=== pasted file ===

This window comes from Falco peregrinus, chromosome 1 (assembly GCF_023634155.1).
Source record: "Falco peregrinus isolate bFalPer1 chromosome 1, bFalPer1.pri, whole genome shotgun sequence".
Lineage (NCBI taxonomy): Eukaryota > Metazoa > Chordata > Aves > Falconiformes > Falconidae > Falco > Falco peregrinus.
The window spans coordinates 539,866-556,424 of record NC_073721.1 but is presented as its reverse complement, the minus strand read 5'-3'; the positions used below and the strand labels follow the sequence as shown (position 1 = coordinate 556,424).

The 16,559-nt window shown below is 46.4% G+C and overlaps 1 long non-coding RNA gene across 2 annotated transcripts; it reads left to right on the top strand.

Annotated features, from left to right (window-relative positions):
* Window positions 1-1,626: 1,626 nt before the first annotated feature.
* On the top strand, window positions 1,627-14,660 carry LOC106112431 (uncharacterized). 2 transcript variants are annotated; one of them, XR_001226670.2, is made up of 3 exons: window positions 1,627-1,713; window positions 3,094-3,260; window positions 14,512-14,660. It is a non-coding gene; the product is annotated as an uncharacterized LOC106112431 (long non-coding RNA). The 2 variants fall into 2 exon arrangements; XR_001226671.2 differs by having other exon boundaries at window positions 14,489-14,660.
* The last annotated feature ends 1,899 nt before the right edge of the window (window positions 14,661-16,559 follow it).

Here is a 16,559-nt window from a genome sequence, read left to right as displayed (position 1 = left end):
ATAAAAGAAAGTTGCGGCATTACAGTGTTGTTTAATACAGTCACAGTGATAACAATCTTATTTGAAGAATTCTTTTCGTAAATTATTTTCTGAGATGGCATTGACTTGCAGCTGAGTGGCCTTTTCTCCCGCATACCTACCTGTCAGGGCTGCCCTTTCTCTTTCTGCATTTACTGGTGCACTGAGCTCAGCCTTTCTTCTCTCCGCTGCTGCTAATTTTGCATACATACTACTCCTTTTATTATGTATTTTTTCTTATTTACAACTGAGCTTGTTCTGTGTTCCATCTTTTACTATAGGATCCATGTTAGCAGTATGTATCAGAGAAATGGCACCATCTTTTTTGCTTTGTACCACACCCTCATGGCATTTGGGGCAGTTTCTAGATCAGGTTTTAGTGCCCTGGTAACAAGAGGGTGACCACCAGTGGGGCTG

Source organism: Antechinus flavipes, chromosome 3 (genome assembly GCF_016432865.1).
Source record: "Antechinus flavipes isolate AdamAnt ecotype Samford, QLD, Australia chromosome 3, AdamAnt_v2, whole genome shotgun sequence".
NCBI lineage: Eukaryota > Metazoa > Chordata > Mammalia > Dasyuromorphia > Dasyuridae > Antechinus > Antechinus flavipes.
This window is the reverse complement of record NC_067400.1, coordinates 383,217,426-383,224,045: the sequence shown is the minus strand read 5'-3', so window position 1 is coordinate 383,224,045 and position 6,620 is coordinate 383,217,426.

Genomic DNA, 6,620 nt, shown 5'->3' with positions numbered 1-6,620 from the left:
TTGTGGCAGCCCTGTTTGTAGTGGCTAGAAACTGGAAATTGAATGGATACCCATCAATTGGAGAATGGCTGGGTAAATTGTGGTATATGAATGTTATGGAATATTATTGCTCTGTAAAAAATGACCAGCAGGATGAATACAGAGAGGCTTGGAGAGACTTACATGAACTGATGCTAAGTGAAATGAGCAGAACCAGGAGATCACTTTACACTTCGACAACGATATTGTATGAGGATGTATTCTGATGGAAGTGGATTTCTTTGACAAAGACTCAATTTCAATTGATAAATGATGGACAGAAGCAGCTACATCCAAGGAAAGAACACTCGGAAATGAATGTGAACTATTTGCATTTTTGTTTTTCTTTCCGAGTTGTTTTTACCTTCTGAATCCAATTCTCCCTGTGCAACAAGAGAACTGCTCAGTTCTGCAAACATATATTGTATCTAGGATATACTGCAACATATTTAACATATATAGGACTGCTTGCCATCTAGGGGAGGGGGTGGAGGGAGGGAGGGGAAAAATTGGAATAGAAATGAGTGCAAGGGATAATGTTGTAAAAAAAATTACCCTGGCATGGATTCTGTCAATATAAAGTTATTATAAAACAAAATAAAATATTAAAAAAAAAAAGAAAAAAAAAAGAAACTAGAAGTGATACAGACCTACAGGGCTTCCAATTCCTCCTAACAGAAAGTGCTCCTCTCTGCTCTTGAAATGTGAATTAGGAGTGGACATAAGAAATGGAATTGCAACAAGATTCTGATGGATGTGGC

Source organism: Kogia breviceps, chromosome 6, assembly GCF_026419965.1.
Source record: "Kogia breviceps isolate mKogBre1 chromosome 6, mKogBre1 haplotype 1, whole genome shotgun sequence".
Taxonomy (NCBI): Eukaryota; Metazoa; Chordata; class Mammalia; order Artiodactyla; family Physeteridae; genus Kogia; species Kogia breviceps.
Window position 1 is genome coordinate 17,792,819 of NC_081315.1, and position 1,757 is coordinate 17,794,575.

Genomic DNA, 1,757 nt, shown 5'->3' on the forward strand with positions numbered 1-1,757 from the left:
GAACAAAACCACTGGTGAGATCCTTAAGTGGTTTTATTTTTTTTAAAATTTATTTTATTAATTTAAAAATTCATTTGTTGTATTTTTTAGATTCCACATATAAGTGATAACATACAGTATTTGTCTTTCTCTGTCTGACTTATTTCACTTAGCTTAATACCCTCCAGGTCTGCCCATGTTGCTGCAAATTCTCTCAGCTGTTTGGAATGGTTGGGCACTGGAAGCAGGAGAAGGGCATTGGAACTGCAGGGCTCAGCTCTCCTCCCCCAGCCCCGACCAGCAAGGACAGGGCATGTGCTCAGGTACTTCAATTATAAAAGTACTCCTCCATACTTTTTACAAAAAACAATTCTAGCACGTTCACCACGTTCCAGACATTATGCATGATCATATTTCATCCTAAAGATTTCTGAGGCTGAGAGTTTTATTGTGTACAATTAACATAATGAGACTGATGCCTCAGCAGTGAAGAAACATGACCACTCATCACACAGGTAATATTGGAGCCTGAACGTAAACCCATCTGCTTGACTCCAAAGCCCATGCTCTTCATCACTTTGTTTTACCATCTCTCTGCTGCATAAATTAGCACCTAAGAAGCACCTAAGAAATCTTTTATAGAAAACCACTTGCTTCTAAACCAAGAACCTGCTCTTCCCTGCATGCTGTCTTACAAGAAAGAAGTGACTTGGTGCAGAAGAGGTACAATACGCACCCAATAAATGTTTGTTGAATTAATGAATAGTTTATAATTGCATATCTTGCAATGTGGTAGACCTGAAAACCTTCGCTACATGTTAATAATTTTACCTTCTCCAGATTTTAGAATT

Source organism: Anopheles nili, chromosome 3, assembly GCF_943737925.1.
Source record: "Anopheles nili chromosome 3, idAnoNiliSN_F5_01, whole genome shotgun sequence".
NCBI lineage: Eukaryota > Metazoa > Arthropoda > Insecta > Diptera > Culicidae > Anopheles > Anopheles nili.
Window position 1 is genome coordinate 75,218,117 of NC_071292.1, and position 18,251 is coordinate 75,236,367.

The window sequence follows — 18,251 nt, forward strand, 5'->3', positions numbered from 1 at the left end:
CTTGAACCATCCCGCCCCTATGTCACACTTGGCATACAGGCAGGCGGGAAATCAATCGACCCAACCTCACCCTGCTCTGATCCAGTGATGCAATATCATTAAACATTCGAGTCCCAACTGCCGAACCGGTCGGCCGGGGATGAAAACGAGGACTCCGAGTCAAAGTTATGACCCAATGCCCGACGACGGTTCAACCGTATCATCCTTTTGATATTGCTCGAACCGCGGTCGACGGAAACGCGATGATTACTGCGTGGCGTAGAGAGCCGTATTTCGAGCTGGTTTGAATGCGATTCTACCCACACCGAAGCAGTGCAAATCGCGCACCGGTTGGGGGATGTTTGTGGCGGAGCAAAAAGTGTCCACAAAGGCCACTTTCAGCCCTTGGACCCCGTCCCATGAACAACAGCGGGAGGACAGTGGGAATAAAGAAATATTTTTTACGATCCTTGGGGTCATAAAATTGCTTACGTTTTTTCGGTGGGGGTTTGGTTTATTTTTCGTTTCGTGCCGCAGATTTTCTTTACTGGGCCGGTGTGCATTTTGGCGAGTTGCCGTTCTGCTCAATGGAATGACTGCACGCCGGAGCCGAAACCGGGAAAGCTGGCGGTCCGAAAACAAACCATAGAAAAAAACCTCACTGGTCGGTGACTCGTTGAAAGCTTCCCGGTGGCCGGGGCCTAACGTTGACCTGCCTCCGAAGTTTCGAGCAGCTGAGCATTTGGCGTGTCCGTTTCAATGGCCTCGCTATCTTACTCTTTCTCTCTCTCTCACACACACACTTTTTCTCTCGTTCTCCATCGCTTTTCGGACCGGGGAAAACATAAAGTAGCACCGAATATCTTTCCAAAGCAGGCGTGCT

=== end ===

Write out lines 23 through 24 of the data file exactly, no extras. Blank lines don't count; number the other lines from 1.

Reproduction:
GAACAAAACCACTGGTGAGATCCTTAAGTGGTTTTATTTTTTTTAAAATTTATTTTATTAATTTAAAAATTCATTTGTTGTATTTTTTAGATTCCACATATAAGTGATAACATACAGTATTTGTCTTTCTCTGTCTGACTTATTTCACTTAGCTTAATACCCTCCAGGTCTGCCCATGTTGCTGCAAATTCTCTCAGCTGTTTGGAATGGTTGGGCACTGGAAGCAGGAGAAGGGCATTGGAACTGCAGGGCTCAGCTCTCCTCCCCCAGCCCCGACCAGCAAGGACAGGGCATGTGCTCAGGTACTTCAATTATAAAAGTACTCCTCCATACTTTTTACAAAAAACAATTCTAGCACGTTCACCACGTTCCAGACATTATGCATGATCATATTTCATCCTAAAGATTTCTGAGGCTGAGAGTTTTATTGTGTACAATTAACATAATGAGACTGATGCCTCAGCAGTGAAGAAACATGACCACTCATCACACAGGTAATATTGGAGCCTGAACGTAAACCCATCTGCTTGACTCCAAAGCCCATGCTCTTCATCACTTTGTTTTACCATCTCTCTGCTGCATAAATTAGCACCTAAGAAGCACCTAAGAAATCTTTTATAGAAAACCACTTGCTTCTAAACCAAGAACCTGCTCTTCCCTGCATGCTGTCTTACAAGAAAGAAGTGACTTGGTGCAGAAGAGGTACAATACGCACCCAATAAATGTTTGTTGAATTAATGAATAGTTTATAATTGCATATCTTGCAATGTGGTAGACCTGAAAACCTTCGCTACATGTTAATAATTTTACCTTCTCCAGATTTTAGAATT

Source organism: Anopheles nili, chromosome 3, assembly GCF_943737925.1.